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(Give yourself a pat on the back for each of those terms you can actually define!)

The study of God, theology, is no different. Sit among a group of seminary students and you’re likely to hear terms that don’t come up in our daily conversations, such as immutability, omniciency, and transcendency.

But maybe those words (and others that describe God’s attributes) should become familiar, everyday terms, because:

  • What we think about God influences what we think about everything else—our values and possessions, other people, the world, etc.
  • to fully appreciate our God, we must know him well
  • the better we know him, the greater his impact upon our lives
  • the more we know him, the more we can trust him

Take, for example, that fancy, six-syllable word, immutability. It refers to God’s insusceptibility to change (Malachi 3:6; Hebrews 13:8). It is not in his nature to change—ever. God is always the same. He is consistent in all his attributes, all the time.

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Isn’t that glorious news? When we come to him, we don’t have to worry that maybe he’s decided we’re not worthy to enter his presence anymore. We don’t have to worry about whether he’s in a good mood or not.  And we don’t have to worry that he might go back on his promises. God’s character never changes, and he doesn’t change his mind either.

How about omniciency? That’s only four syllables, but just as profound as immutability. It refers to God’s ability to know all things—perfectly.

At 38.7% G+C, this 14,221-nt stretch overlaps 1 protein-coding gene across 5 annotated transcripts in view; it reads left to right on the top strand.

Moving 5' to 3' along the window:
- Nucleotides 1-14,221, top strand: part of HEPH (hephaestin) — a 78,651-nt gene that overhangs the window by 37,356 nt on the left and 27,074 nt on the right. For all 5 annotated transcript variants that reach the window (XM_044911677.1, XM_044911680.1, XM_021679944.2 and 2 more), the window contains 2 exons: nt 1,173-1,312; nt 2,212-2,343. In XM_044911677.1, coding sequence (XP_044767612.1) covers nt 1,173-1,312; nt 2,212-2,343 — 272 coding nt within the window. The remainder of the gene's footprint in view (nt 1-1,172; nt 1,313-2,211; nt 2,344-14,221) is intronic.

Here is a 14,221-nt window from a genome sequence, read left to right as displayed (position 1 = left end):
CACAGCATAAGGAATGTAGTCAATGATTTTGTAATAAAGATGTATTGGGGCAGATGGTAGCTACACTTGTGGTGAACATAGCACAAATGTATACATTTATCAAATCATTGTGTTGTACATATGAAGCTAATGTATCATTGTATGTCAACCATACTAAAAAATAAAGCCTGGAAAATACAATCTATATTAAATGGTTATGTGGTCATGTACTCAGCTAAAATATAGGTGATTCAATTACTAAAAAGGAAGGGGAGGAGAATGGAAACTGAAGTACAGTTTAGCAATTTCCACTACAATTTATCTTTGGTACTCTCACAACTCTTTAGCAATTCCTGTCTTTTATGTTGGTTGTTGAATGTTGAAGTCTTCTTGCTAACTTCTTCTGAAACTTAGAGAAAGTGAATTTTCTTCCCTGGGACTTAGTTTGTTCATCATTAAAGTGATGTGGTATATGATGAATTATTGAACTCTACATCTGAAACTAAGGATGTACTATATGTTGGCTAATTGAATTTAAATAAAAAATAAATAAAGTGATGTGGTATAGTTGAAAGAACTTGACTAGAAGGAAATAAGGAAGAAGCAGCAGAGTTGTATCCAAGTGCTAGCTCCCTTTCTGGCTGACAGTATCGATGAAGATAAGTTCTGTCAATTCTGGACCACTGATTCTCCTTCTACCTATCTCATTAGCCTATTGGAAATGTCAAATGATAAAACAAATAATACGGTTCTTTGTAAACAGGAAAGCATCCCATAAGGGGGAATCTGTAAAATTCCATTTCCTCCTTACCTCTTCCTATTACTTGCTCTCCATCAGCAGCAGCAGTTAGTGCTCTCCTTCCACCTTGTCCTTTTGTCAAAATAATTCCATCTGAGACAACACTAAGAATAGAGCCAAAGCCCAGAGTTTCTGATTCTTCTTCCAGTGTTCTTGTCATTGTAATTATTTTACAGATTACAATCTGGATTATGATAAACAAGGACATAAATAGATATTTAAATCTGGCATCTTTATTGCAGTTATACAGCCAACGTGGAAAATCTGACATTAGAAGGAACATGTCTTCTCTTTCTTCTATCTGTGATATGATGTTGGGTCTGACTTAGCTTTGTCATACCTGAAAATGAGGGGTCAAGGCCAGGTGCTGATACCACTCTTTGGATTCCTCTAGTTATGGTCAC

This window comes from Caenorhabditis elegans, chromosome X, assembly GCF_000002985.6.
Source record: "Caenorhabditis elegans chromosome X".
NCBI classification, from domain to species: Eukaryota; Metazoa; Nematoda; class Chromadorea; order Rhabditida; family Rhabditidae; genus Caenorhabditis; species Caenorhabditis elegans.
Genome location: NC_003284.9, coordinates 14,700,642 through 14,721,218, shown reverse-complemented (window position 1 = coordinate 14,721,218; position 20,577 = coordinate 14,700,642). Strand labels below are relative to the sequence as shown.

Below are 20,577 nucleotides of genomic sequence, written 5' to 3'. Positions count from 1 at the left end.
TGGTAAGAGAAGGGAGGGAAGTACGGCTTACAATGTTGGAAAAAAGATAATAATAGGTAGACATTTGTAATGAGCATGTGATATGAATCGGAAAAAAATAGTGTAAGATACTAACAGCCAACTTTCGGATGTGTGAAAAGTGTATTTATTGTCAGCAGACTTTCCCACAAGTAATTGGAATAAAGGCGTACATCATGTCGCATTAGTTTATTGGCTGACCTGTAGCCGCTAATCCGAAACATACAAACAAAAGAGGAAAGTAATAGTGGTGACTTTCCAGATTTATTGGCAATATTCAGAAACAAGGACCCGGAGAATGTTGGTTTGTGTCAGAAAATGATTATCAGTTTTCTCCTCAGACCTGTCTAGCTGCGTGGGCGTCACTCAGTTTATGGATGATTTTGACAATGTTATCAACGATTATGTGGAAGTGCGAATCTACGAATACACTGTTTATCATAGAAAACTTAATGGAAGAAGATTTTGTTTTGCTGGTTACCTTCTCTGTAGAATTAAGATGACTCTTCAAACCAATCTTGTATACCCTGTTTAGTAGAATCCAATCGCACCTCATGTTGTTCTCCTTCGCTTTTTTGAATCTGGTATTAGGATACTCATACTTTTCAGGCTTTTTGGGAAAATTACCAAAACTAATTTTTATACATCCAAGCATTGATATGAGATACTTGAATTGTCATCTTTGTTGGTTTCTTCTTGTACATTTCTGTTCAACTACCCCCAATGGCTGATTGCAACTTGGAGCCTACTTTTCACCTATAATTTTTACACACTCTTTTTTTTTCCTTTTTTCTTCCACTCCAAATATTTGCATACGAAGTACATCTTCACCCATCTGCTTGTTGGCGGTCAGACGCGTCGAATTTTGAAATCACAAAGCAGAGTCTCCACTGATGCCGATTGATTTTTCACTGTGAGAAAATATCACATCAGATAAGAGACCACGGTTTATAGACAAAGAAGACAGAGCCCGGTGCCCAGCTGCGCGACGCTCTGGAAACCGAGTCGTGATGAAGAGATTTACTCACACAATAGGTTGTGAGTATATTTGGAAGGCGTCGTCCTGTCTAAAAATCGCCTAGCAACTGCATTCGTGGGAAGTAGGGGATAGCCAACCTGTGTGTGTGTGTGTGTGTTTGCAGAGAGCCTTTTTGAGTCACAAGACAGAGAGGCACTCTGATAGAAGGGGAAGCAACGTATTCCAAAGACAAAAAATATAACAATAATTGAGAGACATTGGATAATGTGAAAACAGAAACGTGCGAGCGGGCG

“Stop and consider God’s wonders,” Elihu said to Job. “Do you know how God controls the clouds and makes his lightning flash? Do you know how the clouds hang poised, those wonders of him who is perfect in knowledge” (Job 37:14-16, italics added)?

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Again, what stunning news! He knows all things.  He knows the past and the future, therefore he can guide me—perfectly. He knows my personality, my innermost thoughts, my motivations. Therefore, he understands me–perfectly. He knows my needs, therefore, he can provide for me—perfectly.

And then, last but not least (for today, that is): transcendency, which means God is above all of his creation. He existed before the first glimmer of light appeared in the universe (Genesis 1:1-3). And his existence is not dependent upon creation as we are. In addition, the way God thinks and works is far beyond our limited capacities (Isaiah 55:9).

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Under the heading of God’s transcendence we find his infallible wisdom, incomprehensible power, self-existence (because no one made him), righteousness, justice, mercy, and more.

And all of these wonderful attributes he graciously exerts upon us who believe in him, who seek to know him.

Think of it. The immutable, omniscient, transcendent God who oversees the universe, is also Overseer of each of our lives. He is caring for us, living in us, and participating with us each and every day.

*     *     *     *     *     *     *     *     *     *

I praise you, oh God, for the magnificence of your attributes. You are immutable, never responding out of character. You are omniscient, always responding in our best interest, because you know all. And you are transcendent. From you, through you, and to you are all things (Romans 11:36). Oh, that we may worship you as you deserve!

(Art & photo credits:  stagecraft.co.uk; http://www.teachtought.com; http://www.hengineers.com; http://www.shareaverse.wordpress.com; http://www.environment.nationalgeographic.com; http://www.pinterest.com.)